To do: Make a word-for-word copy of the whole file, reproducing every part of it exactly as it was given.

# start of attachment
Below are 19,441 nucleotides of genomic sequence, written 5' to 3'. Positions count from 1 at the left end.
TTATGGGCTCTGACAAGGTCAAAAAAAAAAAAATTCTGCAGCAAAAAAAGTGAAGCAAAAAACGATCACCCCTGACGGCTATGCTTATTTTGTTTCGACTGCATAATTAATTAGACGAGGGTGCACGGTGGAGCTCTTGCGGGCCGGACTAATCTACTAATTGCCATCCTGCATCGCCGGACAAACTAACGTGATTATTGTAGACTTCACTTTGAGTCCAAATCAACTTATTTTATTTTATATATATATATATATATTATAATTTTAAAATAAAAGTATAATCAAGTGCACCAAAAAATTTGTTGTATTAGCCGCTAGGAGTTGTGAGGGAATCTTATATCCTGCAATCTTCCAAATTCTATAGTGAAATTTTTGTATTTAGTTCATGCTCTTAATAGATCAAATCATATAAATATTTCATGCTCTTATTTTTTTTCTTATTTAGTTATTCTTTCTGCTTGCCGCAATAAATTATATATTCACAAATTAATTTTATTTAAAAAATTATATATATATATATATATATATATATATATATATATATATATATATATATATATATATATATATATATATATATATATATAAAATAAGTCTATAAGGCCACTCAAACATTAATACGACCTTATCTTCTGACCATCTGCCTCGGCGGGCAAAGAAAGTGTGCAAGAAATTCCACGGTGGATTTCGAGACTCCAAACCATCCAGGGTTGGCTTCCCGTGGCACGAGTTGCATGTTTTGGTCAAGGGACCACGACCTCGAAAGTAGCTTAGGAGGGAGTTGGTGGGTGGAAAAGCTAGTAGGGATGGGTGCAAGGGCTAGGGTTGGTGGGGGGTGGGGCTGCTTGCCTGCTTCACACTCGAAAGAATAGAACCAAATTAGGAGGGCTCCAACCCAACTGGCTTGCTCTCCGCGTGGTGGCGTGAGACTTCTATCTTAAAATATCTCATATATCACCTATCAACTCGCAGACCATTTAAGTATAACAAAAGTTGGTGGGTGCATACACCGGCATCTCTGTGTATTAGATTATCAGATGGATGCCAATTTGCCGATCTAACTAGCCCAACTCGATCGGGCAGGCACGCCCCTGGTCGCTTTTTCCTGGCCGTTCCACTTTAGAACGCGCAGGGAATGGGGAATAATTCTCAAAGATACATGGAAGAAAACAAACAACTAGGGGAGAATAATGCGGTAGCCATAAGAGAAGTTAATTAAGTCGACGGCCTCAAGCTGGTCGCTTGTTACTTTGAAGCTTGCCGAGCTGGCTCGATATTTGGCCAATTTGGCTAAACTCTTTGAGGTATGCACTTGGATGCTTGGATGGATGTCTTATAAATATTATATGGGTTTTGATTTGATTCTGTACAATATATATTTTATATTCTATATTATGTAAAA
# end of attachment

Below are 19,441 nucleotides of genomic sequence, written 5' to 3'. Positions count from 1 at the left end.
TTATGGGCTCTGACAAGGTCAAAAAAAAAAAAATTCTGCAGCAAAAAAAGTGAAGCAAAAAACGATCACCCCTGACGGCTATGCTTATTTTGTTTCGACTGCATAATTAATTAGACGAGGGTGCACGGTGGAGCTCTTGCGGGCCGGACTAATCTACTAATTGCCATCCTGCATCGCCGGACAAACTAACGTGATTATTGTAGACTTCACTTTGAGTCCAAATCAACTTATTTTATTTTATATATATATATATATATTATAATTTTAAAATAAAAGTATAATCAAGTGCACCAAAAAATTTGTTGTATTAGCCGCTAGGAGTTGTGAGGGAATCTTATATCCTGCAATCTTCCAAATTCTATAGTGAAATTTTTGTATTTAGTTCATGCTCTTAATAGATCAAATCATATAAATATTTCATGCTCTTATTTTTTTTCTTATTTAGTTATTCTTTCTGCTTGCCGCAATAAATTATATATTCACAAATTAATTTTATTTAAAAAATTATATATATATATATATATATATATATATATATATATATATATATATATATATATATATATATATATATATATATATATATAAAATAAGTCTATAAGGCCACTCAAACATTAATACGACCTTATCTTCTGACCATCTGCCTCGGCGGGCAAAGAAAGTGTGCAAGAAATTCCACGGTGGATTTCGAGACTCCAAACCATCCAGGGTTGGCTTCCCGTGGCACGAGTTGCATGTTTTGGTCAAGGGACCACGACCTCGAAAGTAGCTTAGGAGGGAGTTGGTGGGTGGAAAAGCTAGTAGGGATGGGTGCAAGGGCTAGGGTTGGTGGGGGGTGGGGCTGCTTGCCTGCTTCACACTCGAAAGAATAGAACCAAATTAGGAGGGCTCCAACCCAACTGGCTTGCTCTCCGCGTGGTGGCGTGAGACTTCTATCTTAAAATATCTCATATATCACCTATCAACTCGCAGACCATTTAAGTATAACAAAAGTTGGTGGGTGCATACACCGGCATCTCTGTGTATTAGATTATCAGATGGATGCCAATTTGCCGATCTAACTAGCCCAACTCGATCGGGCAGGCACGCCCCTGGTCGCTTTTTCCTGGCCGTTCCACTTTAGAACGCGCAGGGAATGGGGAATAATTCTCAAAGATACATGGAAGAAAACAAACAACTAGGGGAGAATAATGCGGTAGCCATAAGAGAAGTTAATTAAGTCGACGGCCTCAAGCTGGTCGCTTGTTACTTTGAAGCTTGCCGAGCTGGCTCGATATTTGGCCAATTTGGCTAAACTCTTTGAGGTATGCACTTGGATGCTTGGATGGATGTCTTATAAATATTATATGGGTTTTGATTTGATTCTGTACAATATATATTTTATATTCTATATTATGTAAAA